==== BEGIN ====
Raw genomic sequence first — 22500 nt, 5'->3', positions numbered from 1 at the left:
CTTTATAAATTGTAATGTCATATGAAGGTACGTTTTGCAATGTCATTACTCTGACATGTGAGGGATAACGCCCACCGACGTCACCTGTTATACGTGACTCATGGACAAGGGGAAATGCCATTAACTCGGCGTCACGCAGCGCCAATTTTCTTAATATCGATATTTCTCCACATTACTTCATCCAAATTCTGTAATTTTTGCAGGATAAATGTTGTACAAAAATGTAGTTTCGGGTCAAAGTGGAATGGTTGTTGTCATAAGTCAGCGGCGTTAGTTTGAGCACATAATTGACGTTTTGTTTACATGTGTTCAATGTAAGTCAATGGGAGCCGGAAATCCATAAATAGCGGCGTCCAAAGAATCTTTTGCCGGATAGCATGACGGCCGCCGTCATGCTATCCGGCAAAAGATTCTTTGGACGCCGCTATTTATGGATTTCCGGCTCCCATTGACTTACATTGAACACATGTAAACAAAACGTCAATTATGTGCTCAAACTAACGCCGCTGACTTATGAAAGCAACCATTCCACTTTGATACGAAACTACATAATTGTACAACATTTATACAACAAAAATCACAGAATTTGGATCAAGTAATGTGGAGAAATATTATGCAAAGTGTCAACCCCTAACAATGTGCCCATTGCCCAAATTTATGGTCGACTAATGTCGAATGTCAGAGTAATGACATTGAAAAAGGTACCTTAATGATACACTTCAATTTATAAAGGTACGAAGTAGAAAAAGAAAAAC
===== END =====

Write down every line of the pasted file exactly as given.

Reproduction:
Raw genomic sequence first — 22500 nt, 5'->3', positions numbered from 1 at the left:
CTTTATAAATTGTAATGTCATATGAAGGTACGTTTTGCAATGTCATTACTCTGACATGTGAGGGATAACGCCCACCGACGTCACCTGTTATACGTGACTCATGGACAAGGGGAAATGCCATTAACTCGGCGTCACGCAGCGCCAATTTTCTTAATATCGATATTTCTCCACATTACTTCATCCAAATTCTGTAATTTTTGCAGGATAAATGTTGTACAAAAATGTAGTTTCGGGTCAAAGTGGAATGGTTGTTGTCATAAGTCAGCGGCGTTAGTTTGAGCACATAATTGACGTTTTGTTTACATGTGTTCAATGTAAGTCAATGGGAGCCGGAAATCCATAAATAGCGGCGTCCAAAGAATCTTTTGCCGGATAGCATGACGGCCGCCGTCATGCTATCCGGCAAAAGATTCTTTGGACGCCGCTATTTATGGATTTCCGGCTCCCATTGACTTACATTGAACACATGTAAACAAAACGTCAATTATGTGCTCAAACTAACGCCGCTGACTTATGAAAGCAACCATTCCACTTTGATACGAAACTACATAATTGTACAACATTTATACAACAAAAATCACAGAATTTGGATCAAGTAATGTGGAGAAATATTATGCAAAGTGTCAACCCCTAACAATGTGCCCATTGCCCAAATTTATGGTCGACTAATGTCGAATGTCAGAGTAATGACATTGAAAAAGGTACCTTAATGATACACTTCAATTTATAAAGGTACGAAGTAGAAAAAGAAAAAC